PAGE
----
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Alpine was gone in 7-10minutes. Amazing to watch the itens vanishing each refresh…

Please tell us about your next project :kissing_heart:
Let us know what passes through your creative mind.

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I’ve been away from social media for a couple years. I came back on just in time to be ready for last nights drop and to have picked up a G2 titanium triton proto. Good times. See you in a few more years

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I’ve been really enjoying mine. It definitely has a CLYW feel and performs incredibly. You really hit this one out of the park!


Can’t wait to get mine!!


Yeah, I am always shocked since I have been increasing run sizes to try to keep up with the demand. This time I decided to just sell the 200 pcs raw, and I genuinely expected some to stay in stock.

Already working on new projects, ill update here soon! Hoping to have each run available at Yoyoexpert in the future - just trying to meet the demand is the hard part since I’m just one guy running this!


Thanks! Steve also had some input on the design for sure. It’s always fun to cherry pick from someone else’s design library. I think its the best playing CLYW titanium for sure, its the one I have been gravitating towards.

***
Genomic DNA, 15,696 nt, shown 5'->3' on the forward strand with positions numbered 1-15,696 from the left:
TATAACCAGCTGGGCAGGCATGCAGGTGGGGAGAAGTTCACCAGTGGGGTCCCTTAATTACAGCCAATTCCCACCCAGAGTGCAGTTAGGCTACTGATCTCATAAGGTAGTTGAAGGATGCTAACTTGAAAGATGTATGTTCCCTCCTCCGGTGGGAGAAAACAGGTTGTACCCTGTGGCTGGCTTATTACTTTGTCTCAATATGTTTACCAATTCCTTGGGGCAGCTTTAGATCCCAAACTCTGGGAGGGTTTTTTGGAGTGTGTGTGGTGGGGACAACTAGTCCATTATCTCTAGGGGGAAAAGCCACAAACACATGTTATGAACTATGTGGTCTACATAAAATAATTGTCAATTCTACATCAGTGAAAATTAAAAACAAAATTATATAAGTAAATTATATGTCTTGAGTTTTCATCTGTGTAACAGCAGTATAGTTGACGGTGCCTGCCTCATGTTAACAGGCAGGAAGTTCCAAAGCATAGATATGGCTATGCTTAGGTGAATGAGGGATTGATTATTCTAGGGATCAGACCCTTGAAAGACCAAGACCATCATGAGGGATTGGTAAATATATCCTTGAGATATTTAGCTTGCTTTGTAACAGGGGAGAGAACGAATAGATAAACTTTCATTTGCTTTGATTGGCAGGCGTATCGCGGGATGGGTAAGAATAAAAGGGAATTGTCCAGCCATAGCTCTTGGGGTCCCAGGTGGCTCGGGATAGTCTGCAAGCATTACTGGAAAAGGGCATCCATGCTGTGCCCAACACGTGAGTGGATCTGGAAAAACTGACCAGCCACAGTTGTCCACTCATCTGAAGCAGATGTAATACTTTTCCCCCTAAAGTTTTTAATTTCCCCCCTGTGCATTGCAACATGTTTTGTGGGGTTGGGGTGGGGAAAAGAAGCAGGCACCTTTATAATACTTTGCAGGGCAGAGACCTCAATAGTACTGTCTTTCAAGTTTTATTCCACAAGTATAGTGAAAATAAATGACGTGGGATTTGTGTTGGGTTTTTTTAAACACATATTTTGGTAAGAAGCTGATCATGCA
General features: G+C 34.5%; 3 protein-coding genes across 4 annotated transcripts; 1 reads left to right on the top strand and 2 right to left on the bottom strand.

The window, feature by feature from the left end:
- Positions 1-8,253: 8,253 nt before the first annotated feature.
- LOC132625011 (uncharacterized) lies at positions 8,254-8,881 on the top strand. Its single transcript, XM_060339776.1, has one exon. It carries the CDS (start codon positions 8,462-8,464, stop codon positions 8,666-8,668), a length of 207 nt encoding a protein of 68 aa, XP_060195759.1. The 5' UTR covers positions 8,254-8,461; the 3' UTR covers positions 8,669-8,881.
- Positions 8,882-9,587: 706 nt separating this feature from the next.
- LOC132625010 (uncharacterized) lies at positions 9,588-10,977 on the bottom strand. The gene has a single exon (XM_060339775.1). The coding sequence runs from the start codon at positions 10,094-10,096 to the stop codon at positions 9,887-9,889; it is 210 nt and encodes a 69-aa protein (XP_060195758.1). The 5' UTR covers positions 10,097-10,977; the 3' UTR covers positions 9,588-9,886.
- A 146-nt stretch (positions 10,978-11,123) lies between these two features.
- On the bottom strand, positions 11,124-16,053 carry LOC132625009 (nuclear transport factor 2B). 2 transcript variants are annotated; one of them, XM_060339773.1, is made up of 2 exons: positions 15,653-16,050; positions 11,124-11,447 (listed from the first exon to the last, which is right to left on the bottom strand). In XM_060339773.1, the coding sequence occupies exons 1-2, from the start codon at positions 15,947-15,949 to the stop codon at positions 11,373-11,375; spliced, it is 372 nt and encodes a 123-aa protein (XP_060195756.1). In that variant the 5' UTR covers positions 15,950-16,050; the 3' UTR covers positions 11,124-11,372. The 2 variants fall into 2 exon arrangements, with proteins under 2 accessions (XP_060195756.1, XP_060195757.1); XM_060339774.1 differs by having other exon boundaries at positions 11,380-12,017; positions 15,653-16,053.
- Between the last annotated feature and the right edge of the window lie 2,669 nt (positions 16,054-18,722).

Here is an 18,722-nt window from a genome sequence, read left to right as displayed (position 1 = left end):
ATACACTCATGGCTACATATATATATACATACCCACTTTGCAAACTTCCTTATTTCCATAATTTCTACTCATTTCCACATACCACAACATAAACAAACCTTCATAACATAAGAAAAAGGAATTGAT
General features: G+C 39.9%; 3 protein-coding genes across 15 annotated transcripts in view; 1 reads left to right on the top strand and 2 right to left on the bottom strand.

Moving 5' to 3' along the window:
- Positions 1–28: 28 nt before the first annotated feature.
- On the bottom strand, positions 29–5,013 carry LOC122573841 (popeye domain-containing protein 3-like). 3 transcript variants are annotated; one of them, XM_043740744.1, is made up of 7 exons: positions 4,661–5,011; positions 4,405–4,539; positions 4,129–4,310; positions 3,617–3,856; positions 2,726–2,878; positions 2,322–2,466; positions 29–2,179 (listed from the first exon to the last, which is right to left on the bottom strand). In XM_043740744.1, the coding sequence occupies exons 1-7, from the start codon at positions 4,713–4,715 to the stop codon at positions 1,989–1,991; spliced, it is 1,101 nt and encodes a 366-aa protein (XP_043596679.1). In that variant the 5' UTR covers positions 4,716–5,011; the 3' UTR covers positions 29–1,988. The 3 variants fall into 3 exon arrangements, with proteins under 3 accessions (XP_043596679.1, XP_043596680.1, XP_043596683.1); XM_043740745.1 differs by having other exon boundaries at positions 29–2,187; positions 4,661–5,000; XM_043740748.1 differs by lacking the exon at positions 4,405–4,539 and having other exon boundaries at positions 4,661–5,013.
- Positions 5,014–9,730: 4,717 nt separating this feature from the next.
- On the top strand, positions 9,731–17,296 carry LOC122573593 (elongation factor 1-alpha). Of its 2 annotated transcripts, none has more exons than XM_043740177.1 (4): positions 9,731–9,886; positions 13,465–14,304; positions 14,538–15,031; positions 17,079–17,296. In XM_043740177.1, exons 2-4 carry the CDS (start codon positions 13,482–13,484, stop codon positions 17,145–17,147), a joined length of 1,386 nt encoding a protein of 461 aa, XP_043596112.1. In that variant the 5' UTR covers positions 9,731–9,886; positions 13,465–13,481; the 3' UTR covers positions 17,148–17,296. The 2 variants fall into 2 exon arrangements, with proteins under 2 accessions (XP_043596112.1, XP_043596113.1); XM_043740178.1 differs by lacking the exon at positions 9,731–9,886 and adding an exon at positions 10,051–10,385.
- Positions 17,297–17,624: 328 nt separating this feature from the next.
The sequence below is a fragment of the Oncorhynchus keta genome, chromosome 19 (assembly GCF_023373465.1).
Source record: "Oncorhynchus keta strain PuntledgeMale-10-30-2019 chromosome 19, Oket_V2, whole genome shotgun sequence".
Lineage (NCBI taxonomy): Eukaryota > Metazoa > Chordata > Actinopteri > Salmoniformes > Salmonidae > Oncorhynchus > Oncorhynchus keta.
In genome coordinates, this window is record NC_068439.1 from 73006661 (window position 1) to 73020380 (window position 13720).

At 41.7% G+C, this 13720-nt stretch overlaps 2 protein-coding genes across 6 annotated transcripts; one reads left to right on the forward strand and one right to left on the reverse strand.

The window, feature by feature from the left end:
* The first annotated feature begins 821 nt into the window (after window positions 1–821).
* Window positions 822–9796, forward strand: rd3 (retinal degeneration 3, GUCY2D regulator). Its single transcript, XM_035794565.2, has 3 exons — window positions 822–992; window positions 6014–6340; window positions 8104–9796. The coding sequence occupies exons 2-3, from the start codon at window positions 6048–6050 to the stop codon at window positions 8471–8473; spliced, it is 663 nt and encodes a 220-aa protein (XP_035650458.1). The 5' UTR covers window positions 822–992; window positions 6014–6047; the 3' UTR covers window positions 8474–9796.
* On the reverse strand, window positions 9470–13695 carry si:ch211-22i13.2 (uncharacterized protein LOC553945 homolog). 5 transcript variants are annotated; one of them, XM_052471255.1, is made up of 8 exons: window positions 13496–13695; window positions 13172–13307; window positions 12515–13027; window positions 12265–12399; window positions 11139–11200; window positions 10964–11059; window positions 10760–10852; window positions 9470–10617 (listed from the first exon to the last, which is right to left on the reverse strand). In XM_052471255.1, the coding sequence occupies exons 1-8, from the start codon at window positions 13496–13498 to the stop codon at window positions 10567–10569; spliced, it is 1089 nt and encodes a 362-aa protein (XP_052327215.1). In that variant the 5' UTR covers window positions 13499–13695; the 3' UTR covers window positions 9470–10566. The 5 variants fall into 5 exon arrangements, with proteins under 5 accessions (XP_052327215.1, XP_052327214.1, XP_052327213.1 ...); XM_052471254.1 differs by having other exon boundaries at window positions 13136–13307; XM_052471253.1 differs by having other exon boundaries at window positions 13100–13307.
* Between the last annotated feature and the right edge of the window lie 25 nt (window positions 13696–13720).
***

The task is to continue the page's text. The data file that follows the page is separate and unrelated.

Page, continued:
Introducing the Daytona Slimline BTM SE - I have set aside some for retail this time so these should be available at Yoyoexpert in the next coming weeks. If you have any questions or comments please let me know below.

I didn’t go into too much personal details about my life in the last blog post. I think I wanted to - but since it was a colab with CLYW I felt like maybe it would be kind of unprofessional. It’s been an emotionally tough start to 2022 but I’m trying to figure out why. This is one of those years I wanted to push myself to grow the business a bit more - with the goal of funnelling everything I made into bigger and more substantial projects (I already put a deposit on a new plastic mold that i am trying to pay off). It’s no secret that I went through some rough patches in regards to mental health. Its weird though, because I genuinely think I’m in a better place in life now but every now and then it comes up again.